- Managed the incoming calls with sightings of Sunny and handled inquiries from the general public (both on Facebook and over the phone).
- Made calls to local shelters, police departments and city managers in cities where Sunny was sighted.
- Monitored all the places that help lost dogs – AHS website, Lost Dogs – MN, Craigslist, in case Sunny was brought in as a stray.
- Called radio stations to ask them to ask the public to keep an eye out for Sunny.
- Handed out flyers over and over and over again – and then did it once again (many times in frigid cold).
- Contacted local newspapers and online news media outlets to alert them to Sunny’s story and the search for him.
- Placed ads in newspapers and posted info on Craigslist.
- Made signs to be placed in areas he was sighted.
- Kept all of the volunteers motivated week after week after week (you know who you are!).
- Shared Sunny’s picture and story on Facebook and asked friends to share.
- Prayed, sent good thoughts and hoped that Sunny would be reunited with his family.
- Called and reported each and every sighting, no matter when that sighting occurred.
A very special thanks to Patti and her husband for reporting that one final set of sightings that brought Sunny home and to Cindy from Lost Shelties MN who handled so much more than we know with absolute grace and charm.
So, without further ado, here is Sunny’s story as it was shared on the Lost Shelties MN Facebook page in Sunday. It still brings tears to my eyes.
Hi Everyone…This is long…I apologize…but it’s been a long journey for Sunny, his family and the rest of us. This is a story worth telling. Thank you all for EVERYTHING you have done to help this precious boy. A lot of hard work by all…but so very rewarding. Grab some coffee and enjoy. And please share this also, as I’m sure through the 96 days that Sunny was gone, there were a lot of people who have seen your likes & shares. Thank you…from the bottom of my heart.
(First, how Sunny was finally caught.) On March 20th, Sunny’s owner called to tell us he got a call from a lady who had seen Sunny. Her name is Patti and she lives in Vadnais Heights. Patti feeds stray cats and she and her husband have a live feed video camera near the bowls. They started to see a Sheltie come around about 11pm, he had been eating at the bowls at least eight times in the last week and a half. Patti checked Craigslist and was sure that dog was Sunny. We were cautiously optimistic. Almost 23 miles (via Interstate 694) from where Sunny went missing on Christmas Eve. If this was Sunny…he was heading for Ohio!
Minnesota Sheltie Rescue (MNSR) volunteers brought a live trap over that night. Patti had a huge bowl of cut up hot dogs, another big bowl of chicken, along with cat kibble and a heated bowl for milk. We set up the trap with the chicken and hot dogs inside. We left the kibble and milk outside – usually we don’t want to leave food outside the trap but a big tomcat was watching the whole time and we figured we would probably catch him multiple times if we didn’t leave something out for him.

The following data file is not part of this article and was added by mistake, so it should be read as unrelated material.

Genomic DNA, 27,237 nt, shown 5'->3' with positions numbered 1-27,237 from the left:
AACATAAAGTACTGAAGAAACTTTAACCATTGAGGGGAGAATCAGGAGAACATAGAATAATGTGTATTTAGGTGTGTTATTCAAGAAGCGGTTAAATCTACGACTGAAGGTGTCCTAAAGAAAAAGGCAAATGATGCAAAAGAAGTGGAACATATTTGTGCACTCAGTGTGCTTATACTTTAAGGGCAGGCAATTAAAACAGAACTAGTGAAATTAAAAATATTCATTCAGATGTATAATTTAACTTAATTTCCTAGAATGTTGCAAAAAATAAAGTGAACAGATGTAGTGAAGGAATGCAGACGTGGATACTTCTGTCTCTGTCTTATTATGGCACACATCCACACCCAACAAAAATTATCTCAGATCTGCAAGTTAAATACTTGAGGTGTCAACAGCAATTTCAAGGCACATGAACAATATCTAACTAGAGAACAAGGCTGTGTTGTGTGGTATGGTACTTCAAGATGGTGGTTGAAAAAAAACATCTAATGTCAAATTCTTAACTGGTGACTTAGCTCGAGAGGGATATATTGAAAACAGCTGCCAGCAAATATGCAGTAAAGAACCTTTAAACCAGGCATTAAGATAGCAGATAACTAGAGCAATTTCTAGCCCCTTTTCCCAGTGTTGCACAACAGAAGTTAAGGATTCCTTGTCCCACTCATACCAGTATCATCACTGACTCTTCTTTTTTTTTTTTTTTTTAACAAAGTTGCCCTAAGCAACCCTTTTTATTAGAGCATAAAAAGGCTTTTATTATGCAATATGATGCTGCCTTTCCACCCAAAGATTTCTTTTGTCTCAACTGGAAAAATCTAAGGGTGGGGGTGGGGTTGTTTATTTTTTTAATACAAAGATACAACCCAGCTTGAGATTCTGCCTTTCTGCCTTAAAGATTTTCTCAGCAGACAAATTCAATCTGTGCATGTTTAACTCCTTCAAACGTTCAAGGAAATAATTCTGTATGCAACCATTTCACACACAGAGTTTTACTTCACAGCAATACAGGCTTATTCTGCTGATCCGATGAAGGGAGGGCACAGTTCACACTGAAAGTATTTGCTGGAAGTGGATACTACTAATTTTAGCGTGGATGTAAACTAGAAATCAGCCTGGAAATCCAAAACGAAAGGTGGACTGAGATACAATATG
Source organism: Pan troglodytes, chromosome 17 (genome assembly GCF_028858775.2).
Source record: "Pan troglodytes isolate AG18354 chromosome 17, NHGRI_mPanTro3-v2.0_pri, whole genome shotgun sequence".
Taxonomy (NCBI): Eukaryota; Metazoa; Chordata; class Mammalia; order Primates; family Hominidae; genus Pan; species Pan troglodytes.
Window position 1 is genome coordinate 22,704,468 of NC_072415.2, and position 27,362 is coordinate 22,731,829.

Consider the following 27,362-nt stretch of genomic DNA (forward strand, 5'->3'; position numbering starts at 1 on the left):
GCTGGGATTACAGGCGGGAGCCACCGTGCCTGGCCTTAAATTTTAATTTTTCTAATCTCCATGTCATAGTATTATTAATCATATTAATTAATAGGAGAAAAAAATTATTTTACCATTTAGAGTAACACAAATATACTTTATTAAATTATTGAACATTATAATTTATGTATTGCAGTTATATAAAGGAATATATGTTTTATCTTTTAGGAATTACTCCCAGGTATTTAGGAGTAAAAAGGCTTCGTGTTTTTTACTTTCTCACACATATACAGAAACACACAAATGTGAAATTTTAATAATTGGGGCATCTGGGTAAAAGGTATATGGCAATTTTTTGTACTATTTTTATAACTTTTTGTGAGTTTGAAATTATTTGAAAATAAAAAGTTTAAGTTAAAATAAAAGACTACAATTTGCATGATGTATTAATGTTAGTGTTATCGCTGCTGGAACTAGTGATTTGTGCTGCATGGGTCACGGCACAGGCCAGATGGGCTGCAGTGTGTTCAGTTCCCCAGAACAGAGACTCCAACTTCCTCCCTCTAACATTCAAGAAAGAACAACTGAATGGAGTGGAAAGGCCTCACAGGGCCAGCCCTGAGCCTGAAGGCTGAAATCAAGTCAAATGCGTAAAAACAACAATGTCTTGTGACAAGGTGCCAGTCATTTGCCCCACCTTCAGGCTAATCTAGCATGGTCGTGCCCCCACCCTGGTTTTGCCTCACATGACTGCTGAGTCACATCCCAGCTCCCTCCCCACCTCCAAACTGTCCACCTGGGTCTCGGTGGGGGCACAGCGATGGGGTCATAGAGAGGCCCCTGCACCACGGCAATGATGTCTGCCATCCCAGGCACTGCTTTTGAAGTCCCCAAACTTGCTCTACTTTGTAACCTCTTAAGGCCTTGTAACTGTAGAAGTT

The first night, Patti’s husband stayed up til 2 a.m. watching the video…no dog! We set up a motion-activated camera. We thought if we at least saw him come around again, then we would put the word out for flyers in the area. But the dog stopped coming by (or at least he did not appear on the love camera or when anyone was watching the live feed). More days passed and no dog. We started thinking it must have been a neighbor dog, who was sometimes let out to stroll late at night. It started to seem like nothing was going to happen here.
March 28th – Patti called to say they caught a raccoon in the trap! Not good, but there’s always the thought that you have to catch something else before you catch the dog.
6:30 a.m. on March 29th – Patti calls to say they have the dog in the trap! What dog…must be a neighbor dog…some other dog that needs our help? Could it possibly be Sunny? Patti and her husband knew not to open the trap but they offered to bring it inside their garage until our volunteer Pat (another MNSR volunteer) could get there.
Pat and her granddaughter arrived, along with Sunny’s owners’ in-laws. The markings looked right, the size looked right, but there was that tiny bit of doubt that it was another Sheltie that looked a lot like Sunny. The dog sort of wagged his tail at the father-in-law. He was matted and full of burrs, but otherwise didn’t look too bad. They sent pictures to Sunny’s owner in Ohio, and he was on the road by mid-morning.
Sunny went to Karen’s for the day. Pat’s granddaughter spent some time picking burrs out of his coat and he was amazingly relaxed. He got a good nap for the rest of the morning.
At noon on Friday, March 29th, Sunny went to MNSR’s vet, he was checked out and overall opinion was that he is in pretty good shape (blood work results will take a day or two), not thin but obviously he was tired.
Sunny had to meet some more MNSR volunteers later in the afternoon, and he was quite calm for that too. He didn’t approach us, but he didn’t hide or cower. Maybe still somewhat in shock and maybe relief that he didn’t have to run anymore.
Friday evening about 7:00 p.m., Sunny’s owner, Dick, arrives at Karen’s. Sunny looked at him, walked over and sniffed him, and then his tail started to wag a little. He never left Dick after that. Dick sat on the step and talked and Sunny looked at him and listened. Dick would say familiar words and his ears would perk up. He relaxed and laid down at his feet for a while. We could tell that all was well in Sunny’s world again.